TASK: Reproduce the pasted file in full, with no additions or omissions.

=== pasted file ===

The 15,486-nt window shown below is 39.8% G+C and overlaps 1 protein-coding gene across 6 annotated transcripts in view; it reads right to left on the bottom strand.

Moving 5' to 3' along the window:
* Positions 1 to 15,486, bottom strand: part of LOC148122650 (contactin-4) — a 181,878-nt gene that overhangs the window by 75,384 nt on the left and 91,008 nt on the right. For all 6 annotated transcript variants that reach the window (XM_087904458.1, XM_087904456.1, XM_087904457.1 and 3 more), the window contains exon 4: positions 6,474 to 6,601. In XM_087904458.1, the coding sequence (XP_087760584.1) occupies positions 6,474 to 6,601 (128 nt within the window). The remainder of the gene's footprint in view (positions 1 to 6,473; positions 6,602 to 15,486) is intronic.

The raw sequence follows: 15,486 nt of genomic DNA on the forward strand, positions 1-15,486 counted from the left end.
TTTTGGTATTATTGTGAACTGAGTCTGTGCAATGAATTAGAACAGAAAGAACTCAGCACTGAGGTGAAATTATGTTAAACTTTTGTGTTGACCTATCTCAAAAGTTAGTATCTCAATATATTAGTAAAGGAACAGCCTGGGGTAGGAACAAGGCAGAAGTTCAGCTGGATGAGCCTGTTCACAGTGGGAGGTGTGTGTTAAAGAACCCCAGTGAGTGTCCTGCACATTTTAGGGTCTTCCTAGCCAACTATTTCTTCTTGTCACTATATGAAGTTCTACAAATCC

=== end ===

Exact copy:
The 15,486-nt window shown below is 39.8% G+C and overlaps 1 protein-coding gene across 6 annotated transcripts in view; it reads right to left on the bottom strand.

Moving 5' to 3' along the window:
* Positions 1 to 15,486, bottom strand: part of LOC148122650 (contactin-4) — a 181,878-nt gene that overhangs the window by 75,384 nt on the left and 91,008 nt on the right. For all 6 annotated transcript variants that reach the window (XM_087904458.1, XM_087904456.1, XM_087904457.1 and 3 more), the window contains exon 4: positions 6,474 to 6,601. In XM_087904458.1, the coding sequence (XP_087760584.1) occupies positions 6,474 to 6,601 (128 nt within the window). The remainder of the gene's footprint in view (positions 1 to 6,473; positions 6,602 to 15,486) is intronic.

The raw sequence follows: 15,486 nt of genomic DNA on the forward strand, positions 1-15,486 counted from the left end.
TTTTGGTATTATTGTGAACTGAGTCTGTGCAATGAATTAGAACAGAAAGAACTCAGCACTGAGGTGAAATTATGTTAAACTTTTGTGTTGACCTATCTCAAAAGTTAGTATCTCAATATATTAGTAAAGGAACAGCCTGGGGTAGGAACAAGGCAGAAGTTCAGCTGGATGAGCCTGTTCACAGTGGGAGGTGTGTGTTAAAGAACCCCAGTGAGTGTCCTGCACATTTTAGGGTCTTCCTAGCCAACTATTTCTTCTTGTCACTATATGAAGTTCTACAAATCC